Date of Award

2016

Document Type

Thesis

Department

Communication

First Advisor

Lauren Frank

Subjects

Group identity, Television programs, Television -- Social aspects, Television viewers

DOI

10.15760/honors.246

Abstract

This research ties together the concepts of group vitality and niche television content. Group vitality, the position a group takes based on structures in society, is partially formed by institutional support. This includes representation and depiction in the media. Niche describes specialized content that gratifies individuals, groups, and their needs. This content can be found in the form of books, music, film, television, and more. The current study focused on niche television content preference within specific groups of people based on their demographics. Separate genres were considered niche categories in this research. Participants were asked to rate how much they enjoyed different genres of television on a Likert-type scale. They were also asked to report how much television they watch per day, which television services they use to watch, and their demographic information. Based on the data, sports are more popular with males than females, reality television is more popular with females than males, and Netflix is extremely popular. Future research possibilities include a focus on psychographics instead of demographics, exploring how different audiences feel about another medium and its variety of choices, or doing this research on a larger scale.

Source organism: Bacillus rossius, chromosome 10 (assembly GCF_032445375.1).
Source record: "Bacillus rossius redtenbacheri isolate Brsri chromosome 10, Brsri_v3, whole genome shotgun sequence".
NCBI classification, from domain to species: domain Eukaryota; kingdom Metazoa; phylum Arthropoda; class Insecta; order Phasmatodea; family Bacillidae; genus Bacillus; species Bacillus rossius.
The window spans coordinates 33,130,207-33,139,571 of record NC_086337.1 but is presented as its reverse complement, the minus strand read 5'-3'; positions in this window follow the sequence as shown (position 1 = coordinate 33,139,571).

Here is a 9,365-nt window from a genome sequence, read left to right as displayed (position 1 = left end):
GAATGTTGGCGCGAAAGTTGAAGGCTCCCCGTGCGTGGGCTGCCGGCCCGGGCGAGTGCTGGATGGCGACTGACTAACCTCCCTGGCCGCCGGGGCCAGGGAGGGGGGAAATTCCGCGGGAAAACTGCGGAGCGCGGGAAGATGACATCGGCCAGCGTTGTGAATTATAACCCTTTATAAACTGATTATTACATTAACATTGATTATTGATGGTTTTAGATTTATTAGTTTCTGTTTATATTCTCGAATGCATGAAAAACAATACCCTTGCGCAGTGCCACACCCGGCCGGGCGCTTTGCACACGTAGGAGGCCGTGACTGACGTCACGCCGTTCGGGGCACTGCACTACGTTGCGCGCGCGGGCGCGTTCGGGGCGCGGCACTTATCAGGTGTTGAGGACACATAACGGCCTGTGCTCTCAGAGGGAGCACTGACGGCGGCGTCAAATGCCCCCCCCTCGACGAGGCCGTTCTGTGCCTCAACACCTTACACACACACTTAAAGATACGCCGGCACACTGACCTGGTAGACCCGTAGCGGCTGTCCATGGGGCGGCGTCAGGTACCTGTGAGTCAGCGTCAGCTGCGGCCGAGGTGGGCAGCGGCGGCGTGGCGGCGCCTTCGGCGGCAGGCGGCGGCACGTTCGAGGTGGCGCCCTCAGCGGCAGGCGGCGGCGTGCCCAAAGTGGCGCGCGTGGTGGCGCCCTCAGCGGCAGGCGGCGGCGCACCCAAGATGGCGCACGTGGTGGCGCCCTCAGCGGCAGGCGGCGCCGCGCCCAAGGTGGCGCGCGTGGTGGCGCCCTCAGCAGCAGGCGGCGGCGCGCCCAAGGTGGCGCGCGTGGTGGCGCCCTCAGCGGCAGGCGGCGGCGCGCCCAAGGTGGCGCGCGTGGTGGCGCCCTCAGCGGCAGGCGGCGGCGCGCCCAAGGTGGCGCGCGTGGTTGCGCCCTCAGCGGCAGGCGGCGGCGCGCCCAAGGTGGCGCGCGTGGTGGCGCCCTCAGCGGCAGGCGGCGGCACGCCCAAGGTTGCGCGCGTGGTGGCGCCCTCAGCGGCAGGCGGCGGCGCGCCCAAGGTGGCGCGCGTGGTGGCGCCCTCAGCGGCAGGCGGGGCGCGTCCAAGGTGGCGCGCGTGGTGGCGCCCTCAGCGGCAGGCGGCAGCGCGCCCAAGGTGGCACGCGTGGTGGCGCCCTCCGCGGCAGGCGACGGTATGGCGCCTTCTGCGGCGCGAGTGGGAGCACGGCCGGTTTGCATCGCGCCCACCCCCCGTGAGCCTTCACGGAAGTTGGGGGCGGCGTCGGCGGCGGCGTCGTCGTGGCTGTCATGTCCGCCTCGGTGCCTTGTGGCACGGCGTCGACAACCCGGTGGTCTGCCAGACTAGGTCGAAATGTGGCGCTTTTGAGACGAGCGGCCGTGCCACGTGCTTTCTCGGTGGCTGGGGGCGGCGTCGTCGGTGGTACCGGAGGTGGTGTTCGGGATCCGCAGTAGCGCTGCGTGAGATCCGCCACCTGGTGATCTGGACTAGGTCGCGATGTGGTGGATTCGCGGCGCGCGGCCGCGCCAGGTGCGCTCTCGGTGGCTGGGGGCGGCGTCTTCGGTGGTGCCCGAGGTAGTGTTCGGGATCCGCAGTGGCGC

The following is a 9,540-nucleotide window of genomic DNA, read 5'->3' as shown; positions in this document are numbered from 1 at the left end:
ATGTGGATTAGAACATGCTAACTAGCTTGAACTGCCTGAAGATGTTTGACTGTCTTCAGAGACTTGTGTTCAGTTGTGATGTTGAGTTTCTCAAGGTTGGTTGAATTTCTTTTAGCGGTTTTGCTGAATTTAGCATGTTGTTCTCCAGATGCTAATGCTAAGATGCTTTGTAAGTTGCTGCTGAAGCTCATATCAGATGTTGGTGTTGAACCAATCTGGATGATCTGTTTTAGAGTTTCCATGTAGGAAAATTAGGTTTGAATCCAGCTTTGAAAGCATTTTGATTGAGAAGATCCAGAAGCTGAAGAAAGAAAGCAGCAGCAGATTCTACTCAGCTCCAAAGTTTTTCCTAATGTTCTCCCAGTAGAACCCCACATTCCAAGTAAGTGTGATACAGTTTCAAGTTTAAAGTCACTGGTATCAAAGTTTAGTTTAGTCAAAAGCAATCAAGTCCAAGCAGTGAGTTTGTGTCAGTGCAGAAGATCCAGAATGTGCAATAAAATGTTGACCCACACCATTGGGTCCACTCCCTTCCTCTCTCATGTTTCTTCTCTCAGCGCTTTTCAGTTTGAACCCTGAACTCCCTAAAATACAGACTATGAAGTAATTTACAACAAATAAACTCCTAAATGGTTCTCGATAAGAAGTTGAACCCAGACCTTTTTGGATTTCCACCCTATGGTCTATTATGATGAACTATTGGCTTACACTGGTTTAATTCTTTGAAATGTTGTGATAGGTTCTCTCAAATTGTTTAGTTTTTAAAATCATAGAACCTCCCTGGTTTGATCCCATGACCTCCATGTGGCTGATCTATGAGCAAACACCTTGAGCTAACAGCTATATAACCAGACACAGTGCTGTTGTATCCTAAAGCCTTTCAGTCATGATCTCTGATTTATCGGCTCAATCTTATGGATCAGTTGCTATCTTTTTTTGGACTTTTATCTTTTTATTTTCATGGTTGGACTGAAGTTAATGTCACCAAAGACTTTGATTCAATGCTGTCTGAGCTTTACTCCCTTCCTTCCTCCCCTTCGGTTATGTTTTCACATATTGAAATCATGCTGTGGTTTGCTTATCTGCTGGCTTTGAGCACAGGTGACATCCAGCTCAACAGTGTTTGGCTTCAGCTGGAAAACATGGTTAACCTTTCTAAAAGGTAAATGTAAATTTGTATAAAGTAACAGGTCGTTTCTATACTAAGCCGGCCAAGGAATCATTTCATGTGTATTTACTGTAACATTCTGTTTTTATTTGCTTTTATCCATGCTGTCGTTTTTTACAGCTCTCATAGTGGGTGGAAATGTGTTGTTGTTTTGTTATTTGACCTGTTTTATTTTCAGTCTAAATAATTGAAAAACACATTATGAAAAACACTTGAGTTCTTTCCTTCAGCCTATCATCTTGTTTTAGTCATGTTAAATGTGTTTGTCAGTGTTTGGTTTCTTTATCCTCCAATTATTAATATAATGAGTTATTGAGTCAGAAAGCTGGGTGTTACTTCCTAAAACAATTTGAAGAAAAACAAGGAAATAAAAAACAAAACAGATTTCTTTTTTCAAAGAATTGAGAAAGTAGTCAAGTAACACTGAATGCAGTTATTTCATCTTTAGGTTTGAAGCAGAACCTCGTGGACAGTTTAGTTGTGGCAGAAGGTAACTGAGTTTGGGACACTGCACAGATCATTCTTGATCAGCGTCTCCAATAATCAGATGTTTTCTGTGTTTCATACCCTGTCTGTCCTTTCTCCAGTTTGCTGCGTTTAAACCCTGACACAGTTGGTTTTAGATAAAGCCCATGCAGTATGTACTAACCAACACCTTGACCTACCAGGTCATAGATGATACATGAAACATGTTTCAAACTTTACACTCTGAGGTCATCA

Comments

An undergraduate honors thesis submitted in partial fulfillment of the requirements for the degree of Bachelor of Science in University Honors and Communication Studies

Persistent Identifier

http://archives.pdx.edu/ds/psu/17330

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